The US began asking allies, particularly in NATO and Europe, to contribute to its “buffer-zone” concept along the border with Turkey. Trump also reaffirmed in early February that the US would continue to use air power against ISIS, to use Iraq as a base against the Islamic group and to watch Iran.

After the coalition meeting, US acting Defense Secretary Pat Shanahan went to Iraq for a surprise visit, and then headed for a confab of NATO defense ministers in Brussels on February 13, while Pompeo flew to the Warsaw Summit to discuss Iran. Forty-eight hours later, on February 15, Graham told the Munich Security Conference that the US was searching for more support from allies in Syria. Trump tweeted that European countries should take back 800 foreign ISIS fighters held in Syria.

DAYS AFTER the Munich Security Conference, as it looked like the US was on shaky ground getting Europeans to send more troops to Syria, with several countries indicating they wouldn’t send troops if the US left, Trump spoke to Erdogan again. They discussed the US withdrawal. Trump was also discussing keeping several hundred troops in Syria, in the Tanf base in southern Syria and in eastern Syria. When he announced his intentions on February 22, he said it was not a reversal of policy. Graham called it part of an “international stabilizing force.” It would ensure a “safe zone” in Syria along the border with Turkey and prevent a new conflict. The Pentagon also said that these troops would have special capabilities, such as intelligence gathering ability, as force multipliers for the rest of the allies who would keep troops. Chairman of the Joint Chiefs Joseph Dunford insisted the US was pursuing campaign “continuity” and had always planned this transition to a stabilization phase. He described the work threading the needle of policy in Syria as, “seven miracles,” a New Testament reference, according to The New York Times.

The developing changes in US policy in Syria are now connected to several different policies. The US wants ISIS to be fully defeated and that means investing in “stabilization.” This includes training local security. The US wants to protect the SDF from a Turkish military operation but also work with Turkey. Ankara’s defense minister went to Washington on February 22 to discuss details on cooperation. The SDF had also sent a delegation to Washington in late January and early February to encourage the US to slow down its withdrawal.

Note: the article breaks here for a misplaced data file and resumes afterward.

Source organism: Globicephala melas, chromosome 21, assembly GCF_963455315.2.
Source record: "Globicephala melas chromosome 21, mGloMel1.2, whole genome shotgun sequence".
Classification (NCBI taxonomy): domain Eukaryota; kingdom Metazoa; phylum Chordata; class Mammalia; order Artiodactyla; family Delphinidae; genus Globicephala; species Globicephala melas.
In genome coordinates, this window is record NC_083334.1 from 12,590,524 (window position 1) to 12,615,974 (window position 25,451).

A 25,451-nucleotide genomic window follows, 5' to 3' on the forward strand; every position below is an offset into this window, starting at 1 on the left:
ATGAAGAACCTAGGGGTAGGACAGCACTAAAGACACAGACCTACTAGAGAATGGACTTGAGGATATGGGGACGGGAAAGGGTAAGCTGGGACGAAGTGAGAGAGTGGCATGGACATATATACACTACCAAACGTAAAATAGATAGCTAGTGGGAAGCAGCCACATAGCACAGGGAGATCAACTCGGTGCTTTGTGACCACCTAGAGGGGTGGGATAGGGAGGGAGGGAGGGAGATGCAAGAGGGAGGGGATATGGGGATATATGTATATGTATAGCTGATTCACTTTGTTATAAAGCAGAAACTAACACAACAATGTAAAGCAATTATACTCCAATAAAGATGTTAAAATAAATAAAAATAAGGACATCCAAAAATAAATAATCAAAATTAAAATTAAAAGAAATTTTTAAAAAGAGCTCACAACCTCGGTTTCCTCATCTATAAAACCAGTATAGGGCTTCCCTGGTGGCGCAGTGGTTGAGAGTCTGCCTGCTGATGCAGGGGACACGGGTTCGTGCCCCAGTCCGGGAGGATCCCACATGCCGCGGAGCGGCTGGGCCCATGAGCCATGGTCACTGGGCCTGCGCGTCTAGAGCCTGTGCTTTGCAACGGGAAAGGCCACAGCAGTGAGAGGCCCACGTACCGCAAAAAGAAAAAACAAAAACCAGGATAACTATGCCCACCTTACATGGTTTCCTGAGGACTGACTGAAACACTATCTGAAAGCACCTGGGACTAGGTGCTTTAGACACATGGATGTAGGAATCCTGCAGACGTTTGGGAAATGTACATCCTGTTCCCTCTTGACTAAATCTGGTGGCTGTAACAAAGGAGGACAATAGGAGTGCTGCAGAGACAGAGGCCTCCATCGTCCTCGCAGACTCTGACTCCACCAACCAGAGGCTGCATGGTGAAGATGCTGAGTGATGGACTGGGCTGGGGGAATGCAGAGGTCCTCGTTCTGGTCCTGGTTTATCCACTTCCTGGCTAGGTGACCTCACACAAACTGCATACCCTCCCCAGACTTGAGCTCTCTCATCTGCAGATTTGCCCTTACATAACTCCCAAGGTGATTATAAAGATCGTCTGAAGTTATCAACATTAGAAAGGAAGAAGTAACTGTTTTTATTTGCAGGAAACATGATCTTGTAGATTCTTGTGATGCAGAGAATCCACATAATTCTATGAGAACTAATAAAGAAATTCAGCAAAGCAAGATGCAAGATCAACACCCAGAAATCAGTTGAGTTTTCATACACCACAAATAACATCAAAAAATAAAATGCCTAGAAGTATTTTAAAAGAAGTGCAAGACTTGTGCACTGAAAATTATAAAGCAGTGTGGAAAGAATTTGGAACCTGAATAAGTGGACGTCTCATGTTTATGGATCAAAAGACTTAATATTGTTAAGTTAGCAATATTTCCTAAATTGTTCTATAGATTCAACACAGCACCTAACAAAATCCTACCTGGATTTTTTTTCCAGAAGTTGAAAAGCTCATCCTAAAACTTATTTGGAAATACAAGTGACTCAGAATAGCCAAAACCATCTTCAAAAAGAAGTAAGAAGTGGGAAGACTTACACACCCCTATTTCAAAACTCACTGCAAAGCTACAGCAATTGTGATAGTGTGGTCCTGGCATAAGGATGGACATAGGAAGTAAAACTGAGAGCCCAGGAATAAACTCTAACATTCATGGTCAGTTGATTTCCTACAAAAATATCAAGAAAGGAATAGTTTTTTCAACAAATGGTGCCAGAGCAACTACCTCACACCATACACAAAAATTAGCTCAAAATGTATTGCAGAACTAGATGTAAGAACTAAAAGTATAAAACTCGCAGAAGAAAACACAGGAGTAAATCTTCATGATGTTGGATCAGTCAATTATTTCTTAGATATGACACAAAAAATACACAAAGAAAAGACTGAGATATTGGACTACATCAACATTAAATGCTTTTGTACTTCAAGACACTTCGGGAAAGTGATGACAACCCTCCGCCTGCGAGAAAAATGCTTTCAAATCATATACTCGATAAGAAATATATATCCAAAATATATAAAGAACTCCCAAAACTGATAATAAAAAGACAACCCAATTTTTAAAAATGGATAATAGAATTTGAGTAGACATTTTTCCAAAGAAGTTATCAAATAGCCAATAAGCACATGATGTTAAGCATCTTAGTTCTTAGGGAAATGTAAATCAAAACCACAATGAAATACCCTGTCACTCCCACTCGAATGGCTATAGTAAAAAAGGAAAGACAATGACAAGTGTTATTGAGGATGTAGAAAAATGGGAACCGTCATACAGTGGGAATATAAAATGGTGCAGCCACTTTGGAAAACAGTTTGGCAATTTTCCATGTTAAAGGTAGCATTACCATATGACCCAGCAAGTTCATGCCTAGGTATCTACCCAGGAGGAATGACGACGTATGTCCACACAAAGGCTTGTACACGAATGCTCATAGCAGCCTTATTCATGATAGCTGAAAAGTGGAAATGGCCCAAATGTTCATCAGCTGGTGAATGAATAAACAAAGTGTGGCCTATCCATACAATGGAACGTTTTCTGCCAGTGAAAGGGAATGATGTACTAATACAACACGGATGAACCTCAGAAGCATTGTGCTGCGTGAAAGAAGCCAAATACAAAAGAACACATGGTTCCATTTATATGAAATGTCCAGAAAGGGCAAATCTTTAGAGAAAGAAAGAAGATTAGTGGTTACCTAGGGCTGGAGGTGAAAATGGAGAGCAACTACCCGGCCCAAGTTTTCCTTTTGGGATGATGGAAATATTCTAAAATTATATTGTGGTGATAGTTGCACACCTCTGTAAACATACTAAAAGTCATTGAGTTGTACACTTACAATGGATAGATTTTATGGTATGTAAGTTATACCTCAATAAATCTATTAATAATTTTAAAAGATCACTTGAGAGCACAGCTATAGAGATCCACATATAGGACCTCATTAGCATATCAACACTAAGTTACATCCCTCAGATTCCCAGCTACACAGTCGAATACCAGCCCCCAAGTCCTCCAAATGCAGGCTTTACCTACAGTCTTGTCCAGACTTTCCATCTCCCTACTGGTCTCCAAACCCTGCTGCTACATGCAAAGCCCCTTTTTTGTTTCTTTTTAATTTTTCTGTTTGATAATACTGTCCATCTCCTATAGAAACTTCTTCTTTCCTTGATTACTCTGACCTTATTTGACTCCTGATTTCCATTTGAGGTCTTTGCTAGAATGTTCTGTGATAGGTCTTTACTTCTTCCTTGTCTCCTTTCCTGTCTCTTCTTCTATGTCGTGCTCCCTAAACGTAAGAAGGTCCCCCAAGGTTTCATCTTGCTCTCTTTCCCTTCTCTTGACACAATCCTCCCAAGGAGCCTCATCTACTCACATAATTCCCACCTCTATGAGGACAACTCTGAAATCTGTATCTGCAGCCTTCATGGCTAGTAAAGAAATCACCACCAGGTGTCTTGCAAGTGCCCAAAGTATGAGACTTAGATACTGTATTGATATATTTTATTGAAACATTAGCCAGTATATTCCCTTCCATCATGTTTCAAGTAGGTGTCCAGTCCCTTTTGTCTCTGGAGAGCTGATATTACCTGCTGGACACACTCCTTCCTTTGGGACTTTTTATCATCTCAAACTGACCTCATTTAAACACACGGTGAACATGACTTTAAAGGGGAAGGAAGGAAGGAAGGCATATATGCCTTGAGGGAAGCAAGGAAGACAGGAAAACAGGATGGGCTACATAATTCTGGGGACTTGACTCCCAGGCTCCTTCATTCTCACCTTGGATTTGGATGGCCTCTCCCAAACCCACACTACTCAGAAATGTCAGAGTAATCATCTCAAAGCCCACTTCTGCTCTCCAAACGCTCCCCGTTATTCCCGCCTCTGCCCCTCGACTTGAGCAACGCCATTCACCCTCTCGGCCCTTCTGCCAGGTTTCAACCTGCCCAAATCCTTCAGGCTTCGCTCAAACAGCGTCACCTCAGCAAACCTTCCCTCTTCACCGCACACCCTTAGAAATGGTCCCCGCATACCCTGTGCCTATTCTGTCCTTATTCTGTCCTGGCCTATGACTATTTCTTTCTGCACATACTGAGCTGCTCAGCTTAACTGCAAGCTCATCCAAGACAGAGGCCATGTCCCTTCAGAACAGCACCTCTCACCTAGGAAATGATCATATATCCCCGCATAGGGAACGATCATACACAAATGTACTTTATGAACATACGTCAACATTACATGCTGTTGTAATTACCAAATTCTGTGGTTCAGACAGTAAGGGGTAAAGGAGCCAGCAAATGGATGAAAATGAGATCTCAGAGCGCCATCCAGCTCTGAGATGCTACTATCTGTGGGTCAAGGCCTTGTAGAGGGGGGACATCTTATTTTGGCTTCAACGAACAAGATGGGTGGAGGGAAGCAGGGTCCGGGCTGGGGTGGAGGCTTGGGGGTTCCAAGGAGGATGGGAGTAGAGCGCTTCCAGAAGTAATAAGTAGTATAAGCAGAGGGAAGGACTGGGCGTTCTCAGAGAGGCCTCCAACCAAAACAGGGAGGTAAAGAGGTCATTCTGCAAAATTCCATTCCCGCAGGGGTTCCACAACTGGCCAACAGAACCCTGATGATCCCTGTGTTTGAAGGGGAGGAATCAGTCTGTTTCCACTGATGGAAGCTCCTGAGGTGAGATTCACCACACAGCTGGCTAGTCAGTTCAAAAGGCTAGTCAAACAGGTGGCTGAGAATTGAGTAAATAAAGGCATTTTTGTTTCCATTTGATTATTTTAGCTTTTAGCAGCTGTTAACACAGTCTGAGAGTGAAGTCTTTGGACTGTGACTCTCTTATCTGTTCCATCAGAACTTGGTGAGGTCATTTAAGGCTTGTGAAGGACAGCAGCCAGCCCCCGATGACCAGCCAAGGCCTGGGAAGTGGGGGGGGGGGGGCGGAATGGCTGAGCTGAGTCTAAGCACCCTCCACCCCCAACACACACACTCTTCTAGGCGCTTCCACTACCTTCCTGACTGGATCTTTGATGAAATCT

The US also wants to try to repatriate some of the 800 foreign ISIS fighters so that they are not a burden on the SDF. In addition, the Washington wants to make sure that Tehran does not benefit from the US withdrawal. It has looked with hesitation on indications that the SDF would be forced to sign a deal with the Syrian regime or with Russia if the US leaves. That would mean Iran would benefit. To prevent that, the US has agreed to stay and to anchor a “stabilization” force.

However, Turkey still wants control over the buffer zone or “safe zone,” and this final aspect of what comes next has not been hammered out. NATO allies would prefer to work with Turkey, but the SDF does not want Turkey controlling part of northern Syria, like they already control Afrin. Russia has hinted that it could play a role and has praised the US withdrawal. Ankara has also signed a statement with Moscow and Tehran on February 13 praising the US withdrawal, only to also seek to work with America.

The US is now trying to both withdraw and stay in Syria, and please both its partners and allies, while both Russia and Iran look on, waiting for any sign that US policy cannot do both. Turkey has hedged its bets, waiting to see if it can pressure the US regarding the safe zone, or if it might need to work with Russia.